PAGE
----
Field and laboratory observations suggest that the porosity within fault zones varies over earthquake cycles so that fluid pressure is in long-term equilibrium with hydrostatic fluid pressure in the country rock. Between earthquakes, ductile creep compacts the fault zone, increasing fluid pressure, and finally allowing frictional failure at relatively low shear stress. Earthquake faulting restores porosity and decreases fluid pressure to below hydrostatic. This mechanism may explain why major faults, such as the San Andreas system, are weak.

  9. Software fault tolerance in computer operating systems

    Iyer, Ravishankar K.; Lee, Inhwan


    This chapter provides data and analysis of the dependability and fault tolerance for three operating systems: the Tandem/GUARDIAN fault-tolerant system, the VAX/VMS distributed system, and the IBM/MVS system. Based on measurements from these systems, basic software error characteristics are investigated. Fault tolerance in operating systems resulting from the use of process pairs and recovery routines is evaluated. Two levels of models are developed to analyze error and recovery processes inside an operating system and interactions among multiple instances of an operating system running in a distributed environment. The measurements show that the use of process pairs in Tandem systems, which was originally intended for tolerating hardware faults, allows the system to tolerate about 70% of defects in system software that result in processor failures. The loose coupling between processors which results in the backup execution (the processor state and the sequence of events occurring) being different from the original execution is a major reason for the measured software fault tolerance. The IBM/MVS system fault tolerance almost doubles when recovery routines are provided, in comparison to the case in which no recovery routines are available. However, even when recovery routines are provided, there is almost a 50% chance of system failure when critical system jobs are involved.

  10. Testing Distributed ABS System with Fault Injection

    Trawczyński, Dawid; Sosnowski, Janusz; Gawkowski, Piotr

    The paper deals with the problem of adapting software implemented fault injection technique (SWIFI) to evaluate dependability of reactive microcontroller systems. We present an original methodology of disturbing controller operation and analyzing fault effects taking into account reactions of the controlled object and the impact of the system environment. Faults can be injected randomly (in space and time) or targeted at the most sensitive elements of the controller to check it at high stresses. This approach allows identifying rarely encountered problems, usually missed in classical approaches. The developed methodology has been used successfully to verify dependability of ABS system. Experimental results are commented in the paper.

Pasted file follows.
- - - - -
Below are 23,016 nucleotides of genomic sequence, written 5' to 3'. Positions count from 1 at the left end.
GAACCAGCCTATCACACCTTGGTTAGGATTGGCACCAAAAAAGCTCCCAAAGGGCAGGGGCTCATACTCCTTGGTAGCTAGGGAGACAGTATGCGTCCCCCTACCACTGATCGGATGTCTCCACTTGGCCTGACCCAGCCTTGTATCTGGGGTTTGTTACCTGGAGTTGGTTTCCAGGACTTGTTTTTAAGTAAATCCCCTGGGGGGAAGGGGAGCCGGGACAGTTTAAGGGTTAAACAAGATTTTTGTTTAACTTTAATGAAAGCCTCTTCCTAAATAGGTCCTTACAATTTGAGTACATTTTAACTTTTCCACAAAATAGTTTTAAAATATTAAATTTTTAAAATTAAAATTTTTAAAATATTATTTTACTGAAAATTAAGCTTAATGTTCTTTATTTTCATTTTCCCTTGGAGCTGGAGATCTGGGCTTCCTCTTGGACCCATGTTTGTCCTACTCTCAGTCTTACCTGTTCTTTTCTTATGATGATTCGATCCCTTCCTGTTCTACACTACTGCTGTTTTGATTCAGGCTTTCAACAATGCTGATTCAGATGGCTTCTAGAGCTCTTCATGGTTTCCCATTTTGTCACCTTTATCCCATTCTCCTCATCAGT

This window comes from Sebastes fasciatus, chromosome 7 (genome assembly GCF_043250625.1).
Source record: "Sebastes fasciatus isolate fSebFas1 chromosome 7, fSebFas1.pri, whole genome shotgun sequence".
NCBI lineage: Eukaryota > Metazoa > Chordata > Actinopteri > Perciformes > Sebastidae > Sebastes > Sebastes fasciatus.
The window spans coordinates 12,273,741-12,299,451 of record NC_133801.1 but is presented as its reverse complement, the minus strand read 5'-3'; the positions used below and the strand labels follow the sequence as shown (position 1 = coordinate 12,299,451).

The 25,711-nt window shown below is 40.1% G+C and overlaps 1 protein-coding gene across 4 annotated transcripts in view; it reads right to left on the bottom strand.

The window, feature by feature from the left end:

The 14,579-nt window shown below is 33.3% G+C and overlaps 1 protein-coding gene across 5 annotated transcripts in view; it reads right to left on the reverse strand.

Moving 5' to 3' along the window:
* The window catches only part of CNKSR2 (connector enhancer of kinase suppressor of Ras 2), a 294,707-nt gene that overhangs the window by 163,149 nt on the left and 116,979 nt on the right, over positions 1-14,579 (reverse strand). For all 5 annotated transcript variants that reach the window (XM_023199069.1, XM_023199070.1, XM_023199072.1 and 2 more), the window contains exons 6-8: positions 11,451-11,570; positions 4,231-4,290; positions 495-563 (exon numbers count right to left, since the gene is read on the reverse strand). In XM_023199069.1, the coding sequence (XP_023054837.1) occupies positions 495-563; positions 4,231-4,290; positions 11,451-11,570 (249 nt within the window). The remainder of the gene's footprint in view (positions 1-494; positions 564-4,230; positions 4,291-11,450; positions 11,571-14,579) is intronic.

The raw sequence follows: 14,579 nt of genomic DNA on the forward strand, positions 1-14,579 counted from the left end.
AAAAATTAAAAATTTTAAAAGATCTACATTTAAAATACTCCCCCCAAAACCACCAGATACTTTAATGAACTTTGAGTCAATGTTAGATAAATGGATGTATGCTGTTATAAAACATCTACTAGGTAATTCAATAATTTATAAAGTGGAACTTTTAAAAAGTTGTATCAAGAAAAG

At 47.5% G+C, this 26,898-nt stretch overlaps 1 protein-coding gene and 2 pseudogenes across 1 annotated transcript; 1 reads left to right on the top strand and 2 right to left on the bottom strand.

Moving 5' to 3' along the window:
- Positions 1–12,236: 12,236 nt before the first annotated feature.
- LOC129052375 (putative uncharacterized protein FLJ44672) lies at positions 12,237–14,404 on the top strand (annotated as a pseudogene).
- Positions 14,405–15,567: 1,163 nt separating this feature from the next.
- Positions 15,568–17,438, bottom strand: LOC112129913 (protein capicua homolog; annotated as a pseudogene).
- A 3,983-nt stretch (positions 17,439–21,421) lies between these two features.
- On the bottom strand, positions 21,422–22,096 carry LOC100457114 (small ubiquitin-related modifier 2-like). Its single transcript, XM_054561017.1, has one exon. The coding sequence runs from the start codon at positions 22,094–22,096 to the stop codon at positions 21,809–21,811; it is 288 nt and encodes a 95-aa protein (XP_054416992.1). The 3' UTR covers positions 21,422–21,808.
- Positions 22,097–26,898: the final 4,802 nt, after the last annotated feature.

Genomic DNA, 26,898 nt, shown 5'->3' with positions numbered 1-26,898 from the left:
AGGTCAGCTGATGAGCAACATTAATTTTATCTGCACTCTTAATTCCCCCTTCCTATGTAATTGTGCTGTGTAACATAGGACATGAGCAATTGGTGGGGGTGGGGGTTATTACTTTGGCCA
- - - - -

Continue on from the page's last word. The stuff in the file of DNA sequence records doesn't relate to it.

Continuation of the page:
11. Fault detection and fault-tolerant control for nonlinear systems

    Li, Linlin


    Linlin Li addresses the analysis and design issues of observer-based FD and FTC for nonlinear systems. The author analyses the existence conditions for the nonlinear observer-based FD systems to gain a deeper insight into the construction of FD systems. Aided by the T-S fuzzy technique, she recommends different design schemes, among them the L_inf/L_2 type of FD systems. The derived FD and FTC approaches are verified by two benchmark processes. Contents Overview of FD and FTC Technology Configuration of Nonlinear Observer-Based FD Systems Design of L2 nonlinear Observer-Based FD Systems Design of Weighted Fuzzy Observer-Based FD Systems FTC Configurations for Nonlinear Systems< Application to Benchmark Processes Target Groups Researchers and students in the field of engineering with a focus on fault diagnosis and fault-tolerant control fields The Author Dr. Linlin Li completed her dissertation under the supervision of Prof. Steven X. Ding at the Faculty of Engineering, University of Duisburg-Essen, Germany...

  12. Energy-efficient fault-tolerant systems

    Mathew, Jimson; Pradhan, Dhiraj K


    This book describes the state-of-the-art in energy efficient, fault-tolerant embedded systems. It covers the entire product lifecycle of electronic systems design, analysis and testing and includes discussion of both circuit and system-level approaches. Readers will be enabled to meet the conflicting design objectives of energy efficiency and fault-tolerance for reliability, given the up-to-date techniques presented.

  13. Fault-tolerant parallel processing system

    Harper, R.E.; Lala, J.H.